- Nature dying v. Humanity dying—The two are inextricably linked. In The Road, nature dying will ultimately lead to the death of all humanity, thus providing a twisted justification for the cannibal clans. In Children of Men, if humanity continues to die, then all that will be left is the earth, whose resources would be abundant and purposeless. Nature continues to turn on itself in The Road, fires breaking out spontaneously and ash piling on top of sludge piling on top of ash in a cold, cold, cold environment. Humanity has begun to turn against itself in Children of Men, England having resorted to deporting refugees out of fear instead of accepting them into their country.
- Shoes/shelter—Both protagonists encounter issues with shoes throughout, whether it be that the shoes do not fit or are worn through due to trudging through the snow, or that the shoes keep getting lost in escaping. In the same way, the characters in The Road are constantly making a new makeshift shelter, needing protection from the elements and others; in Children of Men, the shelter provides a way for Kee to safely have her baby.
- Good guys v. Bad guys—the classic struggle. No one is who they say they are, and it’s even harder to tell in a broken or lost society. In The Road, the bad guys will most likely eat you. In Children of Men, the bad guys want to use your baby as a political tool. Either way, IT’S NOT GOOD.
- Light v. dark—Light is only referenced in its absence or as a component of dreams in The Road. Light exists only in artificial means in Children of Men.
Things lost to society—In The Road, the main character notices a “SEE ROCK CITY” sign at one time, which litter a few of the Southern states, specifically my home state. However, this is an advertisement for an attraction that is now moot to the rest of humanity, just as other things they find in the book are, like libraries, phones, etc. In Children of Men, schools have no use anymore due to no children.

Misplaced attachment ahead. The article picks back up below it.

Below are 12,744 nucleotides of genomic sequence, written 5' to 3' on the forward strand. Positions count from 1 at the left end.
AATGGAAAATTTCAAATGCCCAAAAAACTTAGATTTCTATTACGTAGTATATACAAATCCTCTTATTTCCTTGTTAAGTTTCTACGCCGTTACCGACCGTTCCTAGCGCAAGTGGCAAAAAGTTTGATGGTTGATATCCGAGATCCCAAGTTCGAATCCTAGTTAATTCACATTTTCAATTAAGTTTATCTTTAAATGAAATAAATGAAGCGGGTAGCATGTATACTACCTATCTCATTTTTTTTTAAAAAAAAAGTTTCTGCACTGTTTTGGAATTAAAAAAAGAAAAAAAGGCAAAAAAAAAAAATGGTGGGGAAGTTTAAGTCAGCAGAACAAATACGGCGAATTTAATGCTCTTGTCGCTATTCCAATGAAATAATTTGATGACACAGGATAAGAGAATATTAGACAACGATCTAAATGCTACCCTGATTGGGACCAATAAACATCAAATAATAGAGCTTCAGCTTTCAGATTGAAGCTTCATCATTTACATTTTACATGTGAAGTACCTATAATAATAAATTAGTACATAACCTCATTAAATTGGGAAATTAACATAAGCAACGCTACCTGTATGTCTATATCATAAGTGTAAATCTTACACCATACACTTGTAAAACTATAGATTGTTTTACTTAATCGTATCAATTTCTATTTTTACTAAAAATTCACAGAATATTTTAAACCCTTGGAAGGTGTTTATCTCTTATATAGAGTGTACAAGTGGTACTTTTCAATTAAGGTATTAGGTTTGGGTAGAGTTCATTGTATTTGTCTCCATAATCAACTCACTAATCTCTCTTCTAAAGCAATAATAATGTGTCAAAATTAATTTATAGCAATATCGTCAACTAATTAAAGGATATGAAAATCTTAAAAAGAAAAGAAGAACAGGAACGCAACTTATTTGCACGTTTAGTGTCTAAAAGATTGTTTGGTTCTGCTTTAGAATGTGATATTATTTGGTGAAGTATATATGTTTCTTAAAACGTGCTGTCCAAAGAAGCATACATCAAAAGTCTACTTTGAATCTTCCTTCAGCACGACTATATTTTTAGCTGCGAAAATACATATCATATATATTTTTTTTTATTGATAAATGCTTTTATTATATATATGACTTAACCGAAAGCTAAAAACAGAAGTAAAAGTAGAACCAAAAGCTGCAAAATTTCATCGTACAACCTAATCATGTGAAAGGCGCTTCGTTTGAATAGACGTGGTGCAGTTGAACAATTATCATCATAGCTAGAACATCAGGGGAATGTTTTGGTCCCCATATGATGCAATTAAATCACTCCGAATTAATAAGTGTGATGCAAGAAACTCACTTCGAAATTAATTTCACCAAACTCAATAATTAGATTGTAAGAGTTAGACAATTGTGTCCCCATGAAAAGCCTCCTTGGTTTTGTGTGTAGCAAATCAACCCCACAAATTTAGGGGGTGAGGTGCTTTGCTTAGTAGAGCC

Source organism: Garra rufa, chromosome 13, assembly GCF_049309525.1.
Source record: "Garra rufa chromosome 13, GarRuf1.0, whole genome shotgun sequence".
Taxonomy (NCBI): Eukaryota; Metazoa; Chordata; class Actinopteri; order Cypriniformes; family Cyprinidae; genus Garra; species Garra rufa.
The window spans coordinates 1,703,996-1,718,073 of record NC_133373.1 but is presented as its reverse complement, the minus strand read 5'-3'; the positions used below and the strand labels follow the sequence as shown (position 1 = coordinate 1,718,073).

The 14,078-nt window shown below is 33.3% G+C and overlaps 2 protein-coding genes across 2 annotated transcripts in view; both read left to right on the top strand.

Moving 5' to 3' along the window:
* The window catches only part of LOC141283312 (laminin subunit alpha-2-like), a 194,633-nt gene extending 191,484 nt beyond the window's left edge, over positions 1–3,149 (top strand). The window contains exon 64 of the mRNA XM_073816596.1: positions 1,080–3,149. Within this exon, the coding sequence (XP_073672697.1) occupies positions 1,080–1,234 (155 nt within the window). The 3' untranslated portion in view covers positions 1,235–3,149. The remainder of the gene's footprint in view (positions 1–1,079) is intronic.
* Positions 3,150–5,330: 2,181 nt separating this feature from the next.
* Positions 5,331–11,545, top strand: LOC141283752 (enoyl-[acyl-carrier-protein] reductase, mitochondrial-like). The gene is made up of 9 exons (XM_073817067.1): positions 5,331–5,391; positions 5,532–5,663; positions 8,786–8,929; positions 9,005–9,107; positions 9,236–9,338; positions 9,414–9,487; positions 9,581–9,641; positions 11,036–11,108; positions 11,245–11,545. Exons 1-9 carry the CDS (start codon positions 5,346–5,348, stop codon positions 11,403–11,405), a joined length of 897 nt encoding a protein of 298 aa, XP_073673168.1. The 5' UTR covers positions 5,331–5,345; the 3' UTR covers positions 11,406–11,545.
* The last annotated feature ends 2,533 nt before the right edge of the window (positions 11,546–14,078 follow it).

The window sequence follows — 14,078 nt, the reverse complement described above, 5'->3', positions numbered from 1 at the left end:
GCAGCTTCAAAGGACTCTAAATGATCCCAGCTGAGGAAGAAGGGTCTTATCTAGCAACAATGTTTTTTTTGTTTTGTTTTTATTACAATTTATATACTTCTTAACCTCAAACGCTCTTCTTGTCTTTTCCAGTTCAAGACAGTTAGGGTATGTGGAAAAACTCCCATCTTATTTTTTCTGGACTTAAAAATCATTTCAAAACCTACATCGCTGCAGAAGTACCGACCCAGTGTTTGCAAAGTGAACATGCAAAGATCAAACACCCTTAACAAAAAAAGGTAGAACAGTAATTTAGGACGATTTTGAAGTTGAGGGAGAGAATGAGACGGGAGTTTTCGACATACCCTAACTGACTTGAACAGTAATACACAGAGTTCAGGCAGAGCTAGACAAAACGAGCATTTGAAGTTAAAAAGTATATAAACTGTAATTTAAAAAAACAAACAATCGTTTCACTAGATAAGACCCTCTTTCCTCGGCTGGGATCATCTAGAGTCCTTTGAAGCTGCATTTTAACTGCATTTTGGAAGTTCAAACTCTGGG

In Children of Men, babies and children are such a foreign concept that Kee’s baby, who obviously can’t function on its own, has the power of becoming a political tool, a thing of amazement, beauty, power, just by the mere fact that it’s the first child born in 18 years. The baby is born into a society that has virtually forgotten how to treat children or a child’s role in society, only knowing that the absence of children has led to despair. When Kee becomes pregnant, she stated she knew what it was, even though she had
never seen a pregnant woman before. We never learn if any other women have suddenly become pregnant again, but Kee’s baby is a landmark, providing hope to a hopeless society. Will Kee’s baby get to be a child, unlike the boy in The Road? I imagine she will, but the definition of child will surely have shifted drastically, and it doesn’t bode well that the last youngest person was murdered simply due to his status.
That’s it, y’all. You all have some book reading/movie watching to do now. For me this week: paper writing on my actual paper (this blog was my way of getting out the thoughts on the other one), reading Faulkner’s Absalom, Absalom, and coffee shop time again. Oh, and if anyone takes this paper idea as their own, I have copyrights. If I remember anything from Communications Law in college, it’s that ideas are, in fact, copyrightable. : )